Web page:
A picture that truly earns its R-rating, Poor Things is an extremely frank and funny look at Bella Baxter’s maturation, both in mind and body. As a result, the film is very open in terms of discussing and depicting the subject of sexuality. That feels pretty rare at times in current cinema, and it’s even rarer when the subject that gets to delve into these pitfalls and perils is a lead other than a “traditional” male protagonist.

Never feeling leering or salacious past the point of good humor, Poor Things is more in line with a gorgeous and leisurely paced slice of life, of which sex happens to play a major part. In her journey throughout the world, Emma Stone’s protagonist gets to explore the various corners of the human condition and almost always on her terms. It’s that approach that actually helps amp up the humorous nature of this plot rather than taking a left turn into dour and grim territory, merely to challenge Bella’s resolve. 

While there are obstacles, setbacks, and some moments of painful knowledge, Bella Baxter’s travels aren’t weighed down by many serious matters. At the same time, the levity of Poor Things’ universe allows the story to shine even brighter. It’s not always bright colored skies and quick witted ribaldry, as there are still moments where by expanding her knowledge of the world, Bella meets some of its ugliest parts. Good times or bad, the path is consistently entertaining, accompanied by sparkling wit and great humanity.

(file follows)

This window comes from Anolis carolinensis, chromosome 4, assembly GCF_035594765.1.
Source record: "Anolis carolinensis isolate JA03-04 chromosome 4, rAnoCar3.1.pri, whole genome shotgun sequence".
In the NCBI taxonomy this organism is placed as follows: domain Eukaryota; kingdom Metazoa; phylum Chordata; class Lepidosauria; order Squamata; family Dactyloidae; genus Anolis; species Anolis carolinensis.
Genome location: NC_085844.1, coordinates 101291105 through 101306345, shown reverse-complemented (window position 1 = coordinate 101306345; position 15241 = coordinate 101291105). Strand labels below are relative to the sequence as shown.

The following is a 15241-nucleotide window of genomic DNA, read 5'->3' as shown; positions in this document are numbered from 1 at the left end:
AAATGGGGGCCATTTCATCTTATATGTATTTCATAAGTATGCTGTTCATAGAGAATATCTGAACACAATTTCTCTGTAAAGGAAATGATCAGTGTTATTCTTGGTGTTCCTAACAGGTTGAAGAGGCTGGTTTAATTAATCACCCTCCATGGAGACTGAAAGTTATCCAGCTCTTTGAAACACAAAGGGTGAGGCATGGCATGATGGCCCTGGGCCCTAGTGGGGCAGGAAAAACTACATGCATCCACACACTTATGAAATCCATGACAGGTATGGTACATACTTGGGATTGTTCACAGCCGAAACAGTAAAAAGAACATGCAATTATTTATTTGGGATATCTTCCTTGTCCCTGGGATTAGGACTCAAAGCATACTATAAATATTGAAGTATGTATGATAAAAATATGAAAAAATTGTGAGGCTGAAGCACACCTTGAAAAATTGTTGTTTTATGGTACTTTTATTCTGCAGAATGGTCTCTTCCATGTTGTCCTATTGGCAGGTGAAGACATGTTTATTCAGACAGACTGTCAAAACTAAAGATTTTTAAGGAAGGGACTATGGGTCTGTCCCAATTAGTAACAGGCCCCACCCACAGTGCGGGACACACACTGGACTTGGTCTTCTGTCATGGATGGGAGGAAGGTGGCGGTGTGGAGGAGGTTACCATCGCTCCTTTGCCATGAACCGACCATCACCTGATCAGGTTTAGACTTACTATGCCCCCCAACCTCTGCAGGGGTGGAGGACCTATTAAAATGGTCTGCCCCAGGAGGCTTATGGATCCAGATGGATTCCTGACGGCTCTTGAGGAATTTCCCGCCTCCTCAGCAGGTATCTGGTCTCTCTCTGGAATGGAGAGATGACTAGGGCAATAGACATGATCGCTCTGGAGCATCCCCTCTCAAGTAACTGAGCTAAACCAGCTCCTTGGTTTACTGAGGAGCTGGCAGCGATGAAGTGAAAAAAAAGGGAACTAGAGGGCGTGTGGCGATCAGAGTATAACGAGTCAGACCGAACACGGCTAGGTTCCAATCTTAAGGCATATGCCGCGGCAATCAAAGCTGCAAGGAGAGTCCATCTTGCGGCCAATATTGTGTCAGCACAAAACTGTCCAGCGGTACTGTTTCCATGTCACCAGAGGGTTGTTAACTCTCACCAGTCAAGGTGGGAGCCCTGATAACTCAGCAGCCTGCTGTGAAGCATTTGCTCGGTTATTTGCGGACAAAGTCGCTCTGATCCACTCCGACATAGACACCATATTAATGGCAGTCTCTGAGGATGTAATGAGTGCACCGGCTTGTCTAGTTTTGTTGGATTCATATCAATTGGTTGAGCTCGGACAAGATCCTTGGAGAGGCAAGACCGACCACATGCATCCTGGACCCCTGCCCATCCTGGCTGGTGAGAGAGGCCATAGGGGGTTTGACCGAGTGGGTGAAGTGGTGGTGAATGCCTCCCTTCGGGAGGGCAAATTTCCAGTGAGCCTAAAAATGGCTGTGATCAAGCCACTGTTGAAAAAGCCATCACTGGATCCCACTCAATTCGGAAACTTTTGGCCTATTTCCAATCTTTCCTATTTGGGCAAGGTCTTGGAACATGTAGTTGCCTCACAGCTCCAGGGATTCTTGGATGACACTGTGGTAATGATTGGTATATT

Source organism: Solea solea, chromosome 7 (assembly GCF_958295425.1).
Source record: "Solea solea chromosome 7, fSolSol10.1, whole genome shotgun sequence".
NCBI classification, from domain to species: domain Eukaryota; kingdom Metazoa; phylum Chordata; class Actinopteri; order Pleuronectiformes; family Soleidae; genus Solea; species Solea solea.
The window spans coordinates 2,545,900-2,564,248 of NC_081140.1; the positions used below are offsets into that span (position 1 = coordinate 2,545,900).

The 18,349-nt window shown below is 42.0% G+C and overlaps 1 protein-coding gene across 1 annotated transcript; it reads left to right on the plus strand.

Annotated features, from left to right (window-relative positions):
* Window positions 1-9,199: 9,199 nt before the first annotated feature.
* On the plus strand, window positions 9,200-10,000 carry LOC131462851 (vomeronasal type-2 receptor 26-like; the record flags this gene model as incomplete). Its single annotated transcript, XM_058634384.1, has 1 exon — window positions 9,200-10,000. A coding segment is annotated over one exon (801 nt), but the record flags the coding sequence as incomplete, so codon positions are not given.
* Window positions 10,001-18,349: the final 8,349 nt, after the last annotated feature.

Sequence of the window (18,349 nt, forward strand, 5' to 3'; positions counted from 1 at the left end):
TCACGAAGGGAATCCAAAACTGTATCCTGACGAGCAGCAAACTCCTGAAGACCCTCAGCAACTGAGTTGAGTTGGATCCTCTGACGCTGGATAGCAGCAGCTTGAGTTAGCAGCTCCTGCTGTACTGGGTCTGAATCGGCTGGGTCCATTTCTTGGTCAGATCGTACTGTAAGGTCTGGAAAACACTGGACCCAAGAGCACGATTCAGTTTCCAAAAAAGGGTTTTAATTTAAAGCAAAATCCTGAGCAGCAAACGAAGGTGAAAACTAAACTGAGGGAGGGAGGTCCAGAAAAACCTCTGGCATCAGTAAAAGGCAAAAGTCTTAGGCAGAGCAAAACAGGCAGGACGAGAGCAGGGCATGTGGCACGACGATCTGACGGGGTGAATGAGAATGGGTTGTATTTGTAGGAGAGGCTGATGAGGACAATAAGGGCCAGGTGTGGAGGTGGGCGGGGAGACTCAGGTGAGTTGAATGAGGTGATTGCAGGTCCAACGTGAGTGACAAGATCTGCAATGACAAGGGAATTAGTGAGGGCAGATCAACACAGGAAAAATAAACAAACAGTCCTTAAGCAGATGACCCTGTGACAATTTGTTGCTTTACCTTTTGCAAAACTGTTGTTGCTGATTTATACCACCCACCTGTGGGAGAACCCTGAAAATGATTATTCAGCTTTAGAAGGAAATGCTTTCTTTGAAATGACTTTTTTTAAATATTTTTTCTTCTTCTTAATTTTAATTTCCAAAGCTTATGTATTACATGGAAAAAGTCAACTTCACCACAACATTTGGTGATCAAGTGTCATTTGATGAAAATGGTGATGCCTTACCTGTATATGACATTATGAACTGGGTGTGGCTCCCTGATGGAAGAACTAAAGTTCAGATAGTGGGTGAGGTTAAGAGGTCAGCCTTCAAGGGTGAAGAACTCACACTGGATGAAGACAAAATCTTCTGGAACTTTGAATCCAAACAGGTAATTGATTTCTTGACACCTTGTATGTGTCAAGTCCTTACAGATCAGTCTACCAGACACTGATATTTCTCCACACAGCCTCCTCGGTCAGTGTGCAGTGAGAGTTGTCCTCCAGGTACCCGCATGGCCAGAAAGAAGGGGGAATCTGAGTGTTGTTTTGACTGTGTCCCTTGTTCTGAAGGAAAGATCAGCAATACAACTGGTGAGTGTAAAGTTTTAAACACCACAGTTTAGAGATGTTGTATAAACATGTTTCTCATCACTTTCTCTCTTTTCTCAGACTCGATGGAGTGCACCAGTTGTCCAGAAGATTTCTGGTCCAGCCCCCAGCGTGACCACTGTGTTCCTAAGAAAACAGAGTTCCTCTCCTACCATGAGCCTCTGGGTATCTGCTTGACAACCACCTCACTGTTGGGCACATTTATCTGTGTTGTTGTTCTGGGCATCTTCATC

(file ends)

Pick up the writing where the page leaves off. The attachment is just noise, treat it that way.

Emma Stone’s tremendous performance anchors this all star cast, with a hysterical Mark Ruffalo almost stealing the show.

Watching Bella Baxter “grow up” (for lack of a better term) is a joy to behold throughout Poor Things, thanks to Emma Stone and her tremendous performance. Progressing through the stages of her second life as Dr. Godwin’s creation, Bella is a bit of a mystery, especially when it comes to the circumstances of her death. Starting from square one, we’re essentially seeing a child in an adult’s body stumbling through the world as any of us would. The only difference is, Stone’s character is a creation of science. 

It seems like an actor’s dream to play though such a role, and Emma Stone is in fine form in her turn. Once her interpretation of Bella gets to the point where she can really use her acidic tongue and inquisitive mind to their full potential, the fun really begins, as Stone, following The Favourite, once again showcases how much her talents thrive under Lanthimos’ direction and with McNamara’s words.